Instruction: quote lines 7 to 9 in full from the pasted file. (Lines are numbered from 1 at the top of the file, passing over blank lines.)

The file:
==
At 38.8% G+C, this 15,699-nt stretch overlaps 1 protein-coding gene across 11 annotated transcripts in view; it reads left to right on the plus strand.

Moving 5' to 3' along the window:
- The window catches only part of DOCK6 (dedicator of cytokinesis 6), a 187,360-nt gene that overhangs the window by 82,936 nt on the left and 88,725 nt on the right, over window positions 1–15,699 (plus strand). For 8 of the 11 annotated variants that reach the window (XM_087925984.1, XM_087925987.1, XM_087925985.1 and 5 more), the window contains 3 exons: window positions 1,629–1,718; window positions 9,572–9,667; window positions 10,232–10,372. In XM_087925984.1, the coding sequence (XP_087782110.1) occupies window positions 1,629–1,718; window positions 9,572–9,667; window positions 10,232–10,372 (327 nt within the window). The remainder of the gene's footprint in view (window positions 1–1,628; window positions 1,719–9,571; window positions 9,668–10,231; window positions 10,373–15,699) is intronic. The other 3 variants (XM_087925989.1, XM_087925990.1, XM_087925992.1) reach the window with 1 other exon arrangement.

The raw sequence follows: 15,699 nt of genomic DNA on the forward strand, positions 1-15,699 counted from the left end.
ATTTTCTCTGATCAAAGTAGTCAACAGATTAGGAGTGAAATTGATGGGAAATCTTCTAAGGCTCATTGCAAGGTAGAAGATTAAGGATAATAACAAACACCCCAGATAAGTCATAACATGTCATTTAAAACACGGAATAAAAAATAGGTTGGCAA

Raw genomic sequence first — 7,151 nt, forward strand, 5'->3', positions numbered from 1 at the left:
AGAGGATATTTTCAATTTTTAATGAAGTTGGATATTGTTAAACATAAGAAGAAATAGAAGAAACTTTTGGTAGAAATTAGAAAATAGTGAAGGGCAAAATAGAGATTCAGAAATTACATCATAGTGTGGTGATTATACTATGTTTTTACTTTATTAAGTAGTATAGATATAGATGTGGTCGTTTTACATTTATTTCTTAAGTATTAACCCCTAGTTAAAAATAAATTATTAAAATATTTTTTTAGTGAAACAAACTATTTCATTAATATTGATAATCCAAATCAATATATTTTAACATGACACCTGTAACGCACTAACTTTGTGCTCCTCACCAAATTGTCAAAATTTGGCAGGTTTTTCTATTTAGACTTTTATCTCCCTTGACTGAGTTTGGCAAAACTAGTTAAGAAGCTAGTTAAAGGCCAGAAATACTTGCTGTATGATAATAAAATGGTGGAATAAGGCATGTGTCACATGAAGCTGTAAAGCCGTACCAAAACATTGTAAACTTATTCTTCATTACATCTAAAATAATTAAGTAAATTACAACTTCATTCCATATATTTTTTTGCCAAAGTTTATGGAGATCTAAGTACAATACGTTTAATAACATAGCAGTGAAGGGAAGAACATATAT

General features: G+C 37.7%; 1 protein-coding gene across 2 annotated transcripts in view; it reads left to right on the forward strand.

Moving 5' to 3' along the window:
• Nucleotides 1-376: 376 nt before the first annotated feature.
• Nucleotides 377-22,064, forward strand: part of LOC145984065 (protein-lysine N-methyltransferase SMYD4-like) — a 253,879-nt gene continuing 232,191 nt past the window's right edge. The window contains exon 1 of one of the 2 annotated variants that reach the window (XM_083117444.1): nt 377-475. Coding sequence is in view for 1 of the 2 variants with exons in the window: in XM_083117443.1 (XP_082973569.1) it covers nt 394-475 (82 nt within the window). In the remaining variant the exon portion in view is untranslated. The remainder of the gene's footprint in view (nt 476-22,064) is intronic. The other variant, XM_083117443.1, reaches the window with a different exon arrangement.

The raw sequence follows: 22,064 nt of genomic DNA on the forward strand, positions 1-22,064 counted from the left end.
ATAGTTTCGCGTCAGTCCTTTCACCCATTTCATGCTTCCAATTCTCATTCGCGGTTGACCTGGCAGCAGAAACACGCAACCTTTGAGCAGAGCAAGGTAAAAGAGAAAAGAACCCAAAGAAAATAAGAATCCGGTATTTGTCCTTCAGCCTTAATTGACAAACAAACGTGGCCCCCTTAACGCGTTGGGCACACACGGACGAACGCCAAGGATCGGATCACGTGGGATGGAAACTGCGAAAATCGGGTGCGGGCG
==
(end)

AGAGGATATTTTCAATTTTTAATGAAGTTGGATATTGTTAAACATAAGAAGAAATAGAAGAAACTTTTGGTAGAAATTAGAAAATAGTGAAGGGCAAAATAGAGATTCAGAAATTACATCATAGTGTGGTGATTATACTATGTTTTTACTTTATTAAGTAGTATAGATATAGATGTGGTCGTTTTACATTTATTTCTTAAGTATTAACCCCTAGTTAAAAATAAATTATTAAAATATTTTTTTAGTGAAACAAACTATTTCATTAATATTGATAATCCAAATCAATATATTTTAACATGACACCTGTAACGCACTAACTTTGTGCTCCTCACCAAATTGTCAAAATTTGGCAGGTTTTTCTATTTAGACTTTTATCTCCCTTGACTGAGTTTGGCAAAACTAGTTAAGAAGCTAGTTAAAGGCCAGAAATACTTGCTGTATGATAATAAAATGGTGGAATAAGGCATGTGTCACATGAAGCTGTAAAGCCGTACCAAAACATTGTAAACTTATTCTTCATTACATCTAAAATAATTAAGTAAATTACAACTTCATTCCATATATTTTTTTGCCAAAGTTTATGGAGATCTAAGTACAATACGTTTAATAACATAGCAGTGAAGGGAAGAACATATAT

General features: G+C 37.7%; 1 protein-coding gene across 2 annotated transcripts in view; it reads left to right on the forward strand.

Moving 5' to 3' along the window: